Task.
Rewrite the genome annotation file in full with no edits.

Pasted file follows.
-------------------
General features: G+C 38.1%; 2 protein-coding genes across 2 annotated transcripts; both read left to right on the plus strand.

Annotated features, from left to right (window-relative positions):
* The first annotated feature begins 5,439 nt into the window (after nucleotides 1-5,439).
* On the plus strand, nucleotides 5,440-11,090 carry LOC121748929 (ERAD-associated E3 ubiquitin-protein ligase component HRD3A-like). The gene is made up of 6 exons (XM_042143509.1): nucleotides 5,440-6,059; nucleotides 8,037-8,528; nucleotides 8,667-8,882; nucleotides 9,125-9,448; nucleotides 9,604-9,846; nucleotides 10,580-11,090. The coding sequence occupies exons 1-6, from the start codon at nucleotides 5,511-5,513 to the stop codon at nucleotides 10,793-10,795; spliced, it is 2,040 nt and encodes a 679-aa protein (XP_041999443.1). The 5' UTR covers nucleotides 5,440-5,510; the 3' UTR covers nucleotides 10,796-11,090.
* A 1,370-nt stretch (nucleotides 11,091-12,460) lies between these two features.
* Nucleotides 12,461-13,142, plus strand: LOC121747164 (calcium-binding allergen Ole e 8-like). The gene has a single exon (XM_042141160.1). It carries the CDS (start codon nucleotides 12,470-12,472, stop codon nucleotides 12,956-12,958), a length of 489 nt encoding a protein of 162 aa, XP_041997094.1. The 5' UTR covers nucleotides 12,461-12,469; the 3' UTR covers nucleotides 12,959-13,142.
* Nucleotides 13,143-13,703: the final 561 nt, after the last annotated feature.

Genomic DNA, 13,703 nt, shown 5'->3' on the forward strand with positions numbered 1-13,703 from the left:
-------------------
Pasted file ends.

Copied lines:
General features: G+C 38.1%; 2 protein-coding genes across 2 annotated transcripts; both read left to right on the plus strand.

Annotated features, from left to right (window-relative positions):
* The first annotated feature begins 5,439 nt into the window (after nucleotides 1-5,439).
* On the plus strand, nucleotides 5,440-11,090 carry LOC121748929 (ERAD-associated E3 ubiquitin-protein ligase component HRD3A-like). The gene is made up of 6 exons (XM_042143509.1): nucleotides 5,440-6,059; nucleotides 8,037-8,528; nucleotides 8,667-8,882; nucleotides 9,125-9,448; nucleotides 9,604-9,846; nucleotides 10,580-11,090. The coding sequence occupies exons 1-6, from the start codon at nucleotides 5,511-5,513 to the stop codon at nucleotides 10,793-10,795; spliced, it is 2,040 nt and encodes a 679-aa protein (XP_041999443.1). The 5' UTR covers nucleotides 5,440-5,510; the 3' UTR covers nucleotides 10,796-11,090.
* A 1,370-nt stretch (nucleotides 11,091-12,460) lies between these two features.
* Nucleotides 12,461-13,142, plus strand: LOC121747164 (calcium-binding allergen Ole e 8-like). The gene has a single exon (XM_042141160.1). It carries the CDS (start codon nucleotides 12,470-12,472, stop codon nucleotides 12,956-12,958), a length of 489 nt encoding a protein of 162 aa, XP_041997094.1. The 5' UTR covers nucleotides 12,461-12,469; the 3' UTR covers nucleotides 12,959-13,142.
* Nucleotides 13,143-13,703: the final 561 nt, after the last annotated feature.

Genomic DNA, 13,703 nt, shown 5'->3' on the forward strand with positions numbered 1-13,703 from the left: